You can host a web site with GitHub that goes with your repository. This is a great way to show documentation, tutorials and so on for your project. GitHub gives you a web based tool to create a one page site. You can build a more complex web site from there. This post will show you how to do that.

Create the One Page Site

Log into Git Hub. Go to your repository’s page. Click Admin link. From the GitHub Pages section, click Automatic Page Generator. Feel free to enter some initial text for the page. Then click Continue to Layouts at the bottom. Choose a layout and click Publish. It takes about 10 minutes for the changes to take place. After that, you should be able to see your site. For example, if my repository is called MyProject, the URL will be http://bibhas2.github.com/MyProject/.

GitHub will create the necessary HTML and other files. They will be committed within the repository in the gh-pages branch. To manually maintain new pages and other files, you will need to work with that branch.

Manually Manage the Site

First, in your workstation, clone the gh-pages branch of the repository. For example, if your repository is called “MyProject”, run this command to clone it:

git clone https://github.com/bibhas2/MyProject.git -b gh-pages

Now, if you go inside the repository folder, you will see the web site files.

drwxrwxr-x 2 wasadmin wasadmin 4096 Nov 23 13:27 images
-rw-rw-r-- 1 wasadmin wasadmin 9176 Nov 23 13:30 index.html
drwxrwxr-x 2 wasadmin wasadmin 4096 Nov 23 13:27 javascripts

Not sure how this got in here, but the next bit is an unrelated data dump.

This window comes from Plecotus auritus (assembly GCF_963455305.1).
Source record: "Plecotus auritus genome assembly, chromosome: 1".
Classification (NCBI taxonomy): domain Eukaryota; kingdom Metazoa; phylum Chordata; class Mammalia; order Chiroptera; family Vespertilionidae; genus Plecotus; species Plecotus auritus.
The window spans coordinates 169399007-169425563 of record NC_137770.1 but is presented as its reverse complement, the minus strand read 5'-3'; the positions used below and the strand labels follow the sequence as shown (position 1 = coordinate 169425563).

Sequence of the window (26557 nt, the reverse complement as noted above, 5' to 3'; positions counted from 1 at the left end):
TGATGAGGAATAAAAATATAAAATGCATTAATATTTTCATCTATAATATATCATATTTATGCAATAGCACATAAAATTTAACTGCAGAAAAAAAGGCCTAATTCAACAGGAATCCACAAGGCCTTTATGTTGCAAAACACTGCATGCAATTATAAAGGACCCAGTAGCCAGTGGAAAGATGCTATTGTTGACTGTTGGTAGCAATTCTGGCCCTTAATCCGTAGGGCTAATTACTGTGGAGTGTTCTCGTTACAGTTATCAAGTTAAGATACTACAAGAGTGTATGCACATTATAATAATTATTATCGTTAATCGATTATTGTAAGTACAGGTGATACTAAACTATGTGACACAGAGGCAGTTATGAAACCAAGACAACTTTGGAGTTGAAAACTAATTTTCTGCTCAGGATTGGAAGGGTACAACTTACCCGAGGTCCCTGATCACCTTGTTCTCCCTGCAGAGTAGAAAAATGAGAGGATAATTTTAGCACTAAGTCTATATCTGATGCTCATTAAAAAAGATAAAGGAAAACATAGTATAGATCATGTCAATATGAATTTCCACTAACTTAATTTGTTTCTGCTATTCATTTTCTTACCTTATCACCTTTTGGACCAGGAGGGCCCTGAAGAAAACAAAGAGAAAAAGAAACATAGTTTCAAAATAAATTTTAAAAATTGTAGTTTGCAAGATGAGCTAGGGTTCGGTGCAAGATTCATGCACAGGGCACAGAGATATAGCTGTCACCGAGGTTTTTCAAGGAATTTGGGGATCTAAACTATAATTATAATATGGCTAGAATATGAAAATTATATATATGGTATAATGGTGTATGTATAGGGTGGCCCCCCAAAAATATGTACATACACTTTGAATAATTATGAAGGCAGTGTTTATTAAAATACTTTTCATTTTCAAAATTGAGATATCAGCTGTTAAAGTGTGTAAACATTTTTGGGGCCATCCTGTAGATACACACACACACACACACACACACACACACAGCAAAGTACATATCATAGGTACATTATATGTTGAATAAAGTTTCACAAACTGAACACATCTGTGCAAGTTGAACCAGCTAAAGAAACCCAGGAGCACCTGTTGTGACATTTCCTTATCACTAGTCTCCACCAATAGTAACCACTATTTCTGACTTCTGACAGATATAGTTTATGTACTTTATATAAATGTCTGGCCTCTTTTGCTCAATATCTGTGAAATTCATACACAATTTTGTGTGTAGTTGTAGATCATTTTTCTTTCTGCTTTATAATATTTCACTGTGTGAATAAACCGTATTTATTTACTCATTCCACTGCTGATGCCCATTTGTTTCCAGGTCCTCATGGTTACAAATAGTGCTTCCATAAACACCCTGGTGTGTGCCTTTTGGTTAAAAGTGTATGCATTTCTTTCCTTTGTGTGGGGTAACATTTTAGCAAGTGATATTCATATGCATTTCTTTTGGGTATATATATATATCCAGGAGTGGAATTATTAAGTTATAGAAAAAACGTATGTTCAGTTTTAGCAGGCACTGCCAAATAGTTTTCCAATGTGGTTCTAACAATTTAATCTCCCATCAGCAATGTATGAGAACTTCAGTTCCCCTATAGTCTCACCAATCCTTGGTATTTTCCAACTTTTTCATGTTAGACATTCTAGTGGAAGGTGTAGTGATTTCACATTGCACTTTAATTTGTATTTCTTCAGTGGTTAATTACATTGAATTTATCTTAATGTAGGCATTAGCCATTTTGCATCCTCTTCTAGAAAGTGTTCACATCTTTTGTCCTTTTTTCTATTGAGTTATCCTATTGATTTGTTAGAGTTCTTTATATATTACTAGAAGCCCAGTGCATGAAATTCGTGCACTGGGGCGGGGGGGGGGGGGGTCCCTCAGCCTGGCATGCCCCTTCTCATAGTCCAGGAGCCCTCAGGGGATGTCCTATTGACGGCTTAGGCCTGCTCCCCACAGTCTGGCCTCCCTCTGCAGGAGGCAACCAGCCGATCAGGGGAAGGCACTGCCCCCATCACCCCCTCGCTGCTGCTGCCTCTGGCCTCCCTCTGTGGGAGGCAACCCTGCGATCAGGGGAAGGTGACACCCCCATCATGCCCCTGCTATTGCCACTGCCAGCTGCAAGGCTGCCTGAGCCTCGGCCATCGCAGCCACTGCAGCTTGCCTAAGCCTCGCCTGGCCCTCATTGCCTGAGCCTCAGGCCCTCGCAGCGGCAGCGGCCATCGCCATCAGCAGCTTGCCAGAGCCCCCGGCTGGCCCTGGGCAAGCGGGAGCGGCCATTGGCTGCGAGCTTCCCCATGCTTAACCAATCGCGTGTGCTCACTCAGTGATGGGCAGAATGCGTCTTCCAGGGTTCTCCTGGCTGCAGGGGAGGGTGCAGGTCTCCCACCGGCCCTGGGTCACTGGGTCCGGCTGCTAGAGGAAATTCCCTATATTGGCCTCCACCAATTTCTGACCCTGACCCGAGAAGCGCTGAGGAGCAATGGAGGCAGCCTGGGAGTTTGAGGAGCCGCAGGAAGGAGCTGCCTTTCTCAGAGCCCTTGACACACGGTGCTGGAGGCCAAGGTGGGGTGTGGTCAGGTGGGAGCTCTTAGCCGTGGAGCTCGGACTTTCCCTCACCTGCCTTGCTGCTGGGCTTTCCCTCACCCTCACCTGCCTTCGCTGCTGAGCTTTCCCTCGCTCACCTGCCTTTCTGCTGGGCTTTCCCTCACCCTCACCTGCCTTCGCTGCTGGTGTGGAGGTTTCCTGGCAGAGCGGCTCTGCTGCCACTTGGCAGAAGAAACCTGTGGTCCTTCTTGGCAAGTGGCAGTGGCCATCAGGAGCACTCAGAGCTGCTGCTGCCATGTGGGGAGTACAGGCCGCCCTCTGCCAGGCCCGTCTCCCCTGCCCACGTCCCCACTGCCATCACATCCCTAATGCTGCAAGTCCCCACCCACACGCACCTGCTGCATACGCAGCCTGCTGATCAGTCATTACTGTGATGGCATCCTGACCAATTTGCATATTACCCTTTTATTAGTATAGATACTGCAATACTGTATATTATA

-rw-rw-r-- 1 wasadmin wasadmin 7527 Nov 23 13:27 params.json
drwxrwxr-x 2 wasadmin wasadmin 4096 Nov 23 13:27 stylesheets

Edit the files as you see fit. Then push the changes out to update the site.

git commit -a
git push origin

Refresh your sites web page to see the changes.

Easy Java Profiling Using Java VisualVM

Java VisualVM is a tool that ships with Oracle JDK that makes profiling any Java application a piece of cake. In this post, I will show how to profile a server side application running on Tomcat. The approach will be same for any Java application (JBoss, WebSphere, command line, what have you).

Basic Usage

First, start the tool. From the <JDK>/bin folder, run:

./jvisualvm

Then, start the Java application. In my case, I started Tomcat. If you are in development, you can start the server from Eclipse. How you start the Java application has no impact on the tool.

image

The Applications pane will show all Java applications (JVM) running in the local machine. In our case, we see that tomcat is running.

Double click on the application to start working on that.

image

Click the monitor tab to get a high level overview of CPU and memory usage.

image

The CPU pane also shows GC performance. In the example above, only about 0.3% of the time is spent doing GC. Which is pretty good.

image

The Heap pane shows the current heap size and used space very nicely.

Heap Dump Analysis

A heap dump file has information about every Java object in memory and their relationships. Comparing two heap dump files taken before and after a stress test can show any object that may be leaking.